Portland Area Loses $1 Billion as Wealthy Taxpayers Flee Crime, Drugs and Surging Homeless Population

Craig Bannister | August 7, 2023
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As taxpaying residents fled Portland, Oregon to escape rising crime, drugs, and a growing homeless problem, Portland’s county lost $1 billion in revenue between 2020 and 2021, an analysis of Internal Revenue Service (IRS) data reveals.

The taxpayers who left Multnomah County, in which Portland is located, were mostly high-income earners, driving down average earnings and resulting in a record $1 billion of lost revenue, analysis conducted by OregonLive.com found.

Loss of personal income tax revenue is extremely harmful to Oregon’s financial situation. Without a state sales tax, Oregon counts on personal income tax revenue to provide for 86% of the state’s General Fund.

Multnomah County has reportedly suffered the largest loss of population of any Oregon county, according to Census data. Portland alone shed about three percent of the its population from 2020 to 2022, the sixth largest decline among the 50 largest U.S. cities.

According to the 2022 Portland Insights Survey conducted for the city, respondents cited Homelessness (44.5%), Cost of Living (21.8%), and Community Safety (19.5%) as Portland’s three greatest challenges.

What’s more, nearly three of four residents (72.1%) said that they don’t “feel safe walking during the NIGHT in the central city.” And, their concern appears well-founded, as an analysis of crime statistics concluded that 99% of U.S. neighborhoods are safer than Portland. Additionally, Portland residents are more than twice as likely to be victims of violent crime than are all Oregon residents, taken together.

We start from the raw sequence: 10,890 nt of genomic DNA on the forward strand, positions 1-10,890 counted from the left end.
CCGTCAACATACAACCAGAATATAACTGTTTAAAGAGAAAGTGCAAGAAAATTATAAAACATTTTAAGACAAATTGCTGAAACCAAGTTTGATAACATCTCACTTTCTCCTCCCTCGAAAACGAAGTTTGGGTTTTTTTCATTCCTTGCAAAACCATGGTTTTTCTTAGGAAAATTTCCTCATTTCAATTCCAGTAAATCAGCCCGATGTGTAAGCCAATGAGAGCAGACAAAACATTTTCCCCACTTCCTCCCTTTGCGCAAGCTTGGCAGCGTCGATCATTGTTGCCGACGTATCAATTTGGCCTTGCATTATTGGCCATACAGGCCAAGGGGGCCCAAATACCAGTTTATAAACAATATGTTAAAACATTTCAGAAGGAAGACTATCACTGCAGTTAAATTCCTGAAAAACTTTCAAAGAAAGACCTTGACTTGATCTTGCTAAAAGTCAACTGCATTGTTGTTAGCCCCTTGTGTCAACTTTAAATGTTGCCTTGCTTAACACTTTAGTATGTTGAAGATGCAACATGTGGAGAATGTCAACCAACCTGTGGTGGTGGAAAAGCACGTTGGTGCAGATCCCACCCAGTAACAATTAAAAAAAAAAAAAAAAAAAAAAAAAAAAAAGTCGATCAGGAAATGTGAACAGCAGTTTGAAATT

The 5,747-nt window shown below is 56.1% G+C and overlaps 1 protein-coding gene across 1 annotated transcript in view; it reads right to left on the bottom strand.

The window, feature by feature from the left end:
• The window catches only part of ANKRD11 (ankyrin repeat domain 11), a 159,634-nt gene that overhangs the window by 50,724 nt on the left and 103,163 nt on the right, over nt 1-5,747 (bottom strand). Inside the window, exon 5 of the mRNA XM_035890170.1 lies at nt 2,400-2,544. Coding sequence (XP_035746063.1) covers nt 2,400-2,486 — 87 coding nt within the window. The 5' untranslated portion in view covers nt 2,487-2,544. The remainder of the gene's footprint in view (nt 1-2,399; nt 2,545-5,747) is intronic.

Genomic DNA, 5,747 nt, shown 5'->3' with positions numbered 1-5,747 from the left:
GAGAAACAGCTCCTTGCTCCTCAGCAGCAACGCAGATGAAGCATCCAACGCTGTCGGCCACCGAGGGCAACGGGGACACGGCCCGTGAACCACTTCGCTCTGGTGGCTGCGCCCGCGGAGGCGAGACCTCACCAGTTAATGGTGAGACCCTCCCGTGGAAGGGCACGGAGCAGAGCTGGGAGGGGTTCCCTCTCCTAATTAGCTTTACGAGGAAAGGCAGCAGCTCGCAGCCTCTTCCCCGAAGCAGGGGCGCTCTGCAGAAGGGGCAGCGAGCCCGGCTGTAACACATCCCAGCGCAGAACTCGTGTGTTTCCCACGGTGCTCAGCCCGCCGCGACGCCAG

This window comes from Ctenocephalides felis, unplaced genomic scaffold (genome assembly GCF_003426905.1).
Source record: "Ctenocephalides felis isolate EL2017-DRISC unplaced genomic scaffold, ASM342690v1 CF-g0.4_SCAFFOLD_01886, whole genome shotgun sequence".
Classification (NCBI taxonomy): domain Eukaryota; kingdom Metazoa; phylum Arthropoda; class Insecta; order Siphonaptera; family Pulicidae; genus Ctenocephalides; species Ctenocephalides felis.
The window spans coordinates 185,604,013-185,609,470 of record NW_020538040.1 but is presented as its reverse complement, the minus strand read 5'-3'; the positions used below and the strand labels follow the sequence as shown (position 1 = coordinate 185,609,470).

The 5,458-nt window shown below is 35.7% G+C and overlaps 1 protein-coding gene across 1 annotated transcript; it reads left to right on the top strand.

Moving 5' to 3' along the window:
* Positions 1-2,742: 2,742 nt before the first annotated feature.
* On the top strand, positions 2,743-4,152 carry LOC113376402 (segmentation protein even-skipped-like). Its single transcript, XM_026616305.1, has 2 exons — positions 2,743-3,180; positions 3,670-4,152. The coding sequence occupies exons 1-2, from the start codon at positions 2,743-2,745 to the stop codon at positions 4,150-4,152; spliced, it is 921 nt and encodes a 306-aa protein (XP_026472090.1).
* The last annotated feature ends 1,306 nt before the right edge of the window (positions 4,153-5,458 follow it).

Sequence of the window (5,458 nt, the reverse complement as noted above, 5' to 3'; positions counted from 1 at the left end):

Violent crime is increasing in Portland. Between 2019 and 2022, the number of both homicides and shooting incidents tripled. The 101 homicides in 2022 set an annual record-high for the city.

Drugs also pose an increasing threat, which has been exacerbated by the 2020 passage of Measure 110, which made Oregon the only state in the U.S. to decriminalize hard drugs, such as heroin, methamphetamine and (until earlier this year) fentanyl.

The harm done by the measure’s passage appears to have been both swift and brutal, The Washington Examiner explains:

“Since then, Oregon has become the state with the second-highest rate of substance use disorder and sees more than two deaths per day from opioid overdoses, according to a government audit of the consequences of Measure 110.

“According to preliminary Centers for Disease Control and Prevention estimates, Oregon's overdose deaths increased 6.76% from December 2021 to December 2022. The national increase was 0.5%.”

From 2019 to 2021, the number of unintentional opioid overdose deaths in Oregon skyrocketed from 280 to 745, according to state health department statistics.

Even with the crime and drug epidemics, Portland residents rate the homeless crisis the worst problem facing the city.

Indeed, the number of people living on the street in Multnomah County, which includes Portland, rose 29% from January 2022 to January 2023

In all of Oregon, the homeless population jumped 23% from 2020 to 2022, according to the U.S. Department of Housing and Urban Development’s 2022 Annual Homelessness Assessment Report.

The homeless problem in Portland has gotten so bad that disabled residents were forced to file a federal class action lawsuit against the city, alleged that it violated the American with Disabilities Act by allowing the homeless, as well as their tents and their encampments, to obstruct sidewalks. On May 31, a settlement was reached and approved, requiring the city of Portland to take a series of specific steps to clear the sidewalks for safe passage.